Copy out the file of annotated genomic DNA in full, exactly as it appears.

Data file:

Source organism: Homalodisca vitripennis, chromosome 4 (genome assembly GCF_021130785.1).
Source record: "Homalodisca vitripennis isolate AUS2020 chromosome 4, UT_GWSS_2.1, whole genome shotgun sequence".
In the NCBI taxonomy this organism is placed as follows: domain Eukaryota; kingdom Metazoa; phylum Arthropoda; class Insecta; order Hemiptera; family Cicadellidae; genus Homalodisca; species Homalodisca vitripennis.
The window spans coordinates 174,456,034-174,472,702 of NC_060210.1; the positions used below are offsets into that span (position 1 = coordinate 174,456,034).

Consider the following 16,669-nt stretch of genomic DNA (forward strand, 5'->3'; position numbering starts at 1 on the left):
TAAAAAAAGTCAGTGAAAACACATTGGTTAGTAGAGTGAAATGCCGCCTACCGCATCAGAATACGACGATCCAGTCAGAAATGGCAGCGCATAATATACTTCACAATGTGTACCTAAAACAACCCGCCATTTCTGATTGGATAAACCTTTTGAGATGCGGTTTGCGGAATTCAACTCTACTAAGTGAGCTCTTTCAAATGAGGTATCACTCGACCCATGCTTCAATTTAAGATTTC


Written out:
Source organism: Homalodisca vitripennis, chromosome 4 (genome assembly GCF_021130785.1).
Source record: "Homalodisca vitripennis isolate AUS2020 chromosome 4, UT_GWSS_2.1, whole genome shotgun sequence".
In the NCBI taxonomy this organism is placed as follows: domain Eukaryota; kingdom Metazoa; phylum Arthropoda; class Insecta; order Hemiptera; family Cicadellidae; genus Homalodisca; species Homalodisca vitripennis.
The window spans coordinates 174,456,034-174,472,702 of NC_060210.1; the positions used below are offsets into that span (position 1 = coordinate 174,456,034).

Consider the following 16,669-nt stretch of genomic DNA (forward strand, 5'->3'; position numbering starts at 1 on the left):
TAAAAAAAGTCAGTGAAAACACATTGGTTAGTAGAGTGAAATGCCGCCTACCGCATCAGAATACGACGATCCAGTCAGAAATGGCAGCGCATAATATACTTCACAATGTGTACCTAAAACAACCCGCCATTTCTGATTGGATAAACCTTTTGAGATGCGGTTTGCGGAATTCAACTCTACTAAGTGAGCTCTTTCAAATGAGGTATCACTCGACCCATGCTTCAATTTAAGATTTC